The percentage of housing units in Lawrence, Douglas County, Kansas which are owned by the occupant = 45.53%. A housing unit is a house, apartment, mobile home, or room occupied as separate living quarters. The average age of homes = 26 years with median home cost = $155,920 and home appreciation of -3.97%. This is the value of the years most recent home sales data. Its important to note that this is not the average (or arithmetic mean). The median home price is the middle value when you arrange all the sales prices of homes from lowest to highest. This is a better indicator than the average, because the median is not changed as much by a few unusually high or low values. The property tax rate of $10.61 shown here is the rate per $1,000 of home value. If for simplification for example the tax rate is $14.00 and the home value is $250,000, the property tax would be $14.00 x ($250,000/1000), or $3500. This is the 'effective' tax rate.


The local school district spends $5,016 per student. There are 13.6 students for each teacher in the school, 302 students for each Librarian and 512 students for each Counselor. 4.86% of the area’s population over the age of 25 with an Associate Degree or other 2-year college degree, 27.63% with a master’s degree, Ph.D. or other advanced college degree and 20.97% with high school diplomas or high school equivalency degrees (GEDs).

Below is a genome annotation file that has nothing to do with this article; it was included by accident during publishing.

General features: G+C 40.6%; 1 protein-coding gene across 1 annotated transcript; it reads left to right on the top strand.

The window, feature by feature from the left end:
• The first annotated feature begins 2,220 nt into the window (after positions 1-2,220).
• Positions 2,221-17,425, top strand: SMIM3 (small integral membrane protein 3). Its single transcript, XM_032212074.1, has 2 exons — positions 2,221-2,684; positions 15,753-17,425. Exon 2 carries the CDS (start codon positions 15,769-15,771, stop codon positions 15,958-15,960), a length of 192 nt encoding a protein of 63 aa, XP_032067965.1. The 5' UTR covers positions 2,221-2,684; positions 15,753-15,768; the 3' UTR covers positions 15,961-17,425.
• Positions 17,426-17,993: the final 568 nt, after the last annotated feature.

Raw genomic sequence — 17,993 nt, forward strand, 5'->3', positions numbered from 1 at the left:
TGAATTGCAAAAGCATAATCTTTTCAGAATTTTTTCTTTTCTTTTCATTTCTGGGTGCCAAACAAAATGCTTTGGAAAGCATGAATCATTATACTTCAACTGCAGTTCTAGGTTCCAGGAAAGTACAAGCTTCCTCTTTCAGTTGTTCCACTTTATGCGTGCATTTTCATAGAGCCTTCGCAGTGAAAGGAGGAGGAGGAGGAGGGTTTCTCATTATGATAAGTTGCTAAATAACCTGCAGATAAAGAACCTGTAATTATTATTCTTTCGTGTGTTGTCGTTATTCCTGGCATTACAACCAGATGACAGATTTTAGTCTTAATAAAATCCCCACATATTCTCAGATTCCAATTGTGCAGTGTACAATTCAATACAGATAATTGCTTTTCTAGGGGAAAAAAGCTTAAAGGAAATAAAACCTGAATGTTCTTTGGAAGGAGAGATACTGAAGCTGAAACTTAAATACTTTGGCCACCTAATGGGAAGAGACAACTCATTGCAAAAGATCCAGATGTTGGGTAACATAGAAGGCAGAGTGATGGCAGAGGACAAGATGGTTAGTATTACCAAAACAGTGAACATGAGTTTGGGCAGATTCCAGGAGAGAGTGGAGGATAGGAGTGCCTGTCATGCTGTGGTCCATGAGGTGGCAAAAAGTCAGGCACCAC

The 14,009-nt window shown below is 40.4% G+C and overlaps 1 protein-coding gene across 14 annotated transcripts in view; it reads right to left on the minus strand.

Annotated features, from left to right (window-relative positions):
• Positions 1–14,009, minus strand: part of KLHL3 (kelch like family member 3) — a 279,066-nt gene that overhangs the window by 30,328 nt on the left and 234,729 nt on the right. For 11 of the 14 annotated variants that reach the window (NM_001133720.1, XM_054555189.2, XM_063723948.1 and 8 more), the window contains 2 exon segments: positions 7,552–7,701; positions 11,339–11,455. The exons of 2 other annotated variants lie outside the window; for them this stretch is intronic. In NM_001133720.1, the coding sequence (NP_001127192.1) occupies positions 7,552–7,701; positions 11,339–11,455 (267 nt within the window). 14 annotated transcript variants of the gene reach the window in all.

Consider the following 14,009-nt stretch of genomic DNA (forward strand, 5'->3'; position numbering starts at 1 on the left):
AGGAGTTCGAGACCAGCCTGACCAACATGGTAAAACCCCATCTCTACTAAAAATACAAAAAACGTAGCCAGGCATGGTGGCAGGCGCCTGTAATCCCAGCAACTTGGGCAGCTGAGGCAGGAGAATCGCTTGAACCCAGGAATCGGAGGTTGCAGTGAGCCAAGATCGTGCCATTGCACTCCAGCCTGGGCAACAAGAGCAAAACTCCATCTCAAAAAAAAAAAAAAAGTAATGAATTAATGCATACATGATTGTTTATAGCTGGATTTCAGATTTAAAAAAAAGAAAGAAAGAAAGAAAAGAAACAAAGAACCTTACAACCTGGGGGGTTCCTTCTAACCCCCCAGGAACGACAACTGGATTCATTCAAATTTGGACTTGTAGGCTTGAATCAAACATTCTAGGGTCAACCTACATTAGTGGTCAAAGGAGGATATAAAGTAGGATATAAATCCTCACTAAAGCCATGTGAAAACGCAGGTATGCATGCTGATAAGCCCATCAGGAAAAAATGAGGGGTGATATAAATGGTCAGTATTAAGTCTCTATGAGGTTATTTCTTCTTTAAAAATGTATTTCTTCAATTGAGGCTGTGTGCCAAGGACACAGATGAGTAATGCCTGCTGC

• Lawrence's population in Douglas County, Kansas of 10,862 residents in 1900 has increased 8,74-fold to 94,934 residents after 120 years, according to the official 2020 census.

    Approximately 50.25% female residents and 49.75% male residents live in Lawrence, Douglas County, Kansas.

    As of 2020 in Lawrence, Douglas County, Kansas are married and the remaining 57.42% are single population.

  • 20.7 minutes is the average time that residents in Lawrence require for a one-way commute to work. A long commute can have different effects on health. A Gallup poll in the US found that in terms of mental health, long haul commuters are up to 12 percent more likely to experience worry, and ten percent less likely to feel well rested. The Gallup poll also found that of people who commute 61­–90 minutes each day, a whopping one third complained of neck and back pain, compared to less than a quarter of people who only spend ten minutes getting to work.

    77.27% of the working population which commute to work alone in their car, 10.20% of the working population which commutes to work in a carpool, 1.05% of the population that commutes using mass transit, including bus, light rail, subway, and ferry. 3.30% of the population that has their home as their principal place of work.

  • Of the total residential buildings in Lawrence, Douglas County, Kansas, 45.53% are owner-occupied homes, another 50.59% are rented apartments, and the remaining 3.87% are vacant.

  • The 28.32% of the population in Lawrence, Douglas County, Kansas who identify themselves as belonging to a religion are distributed among the following most diverse religions.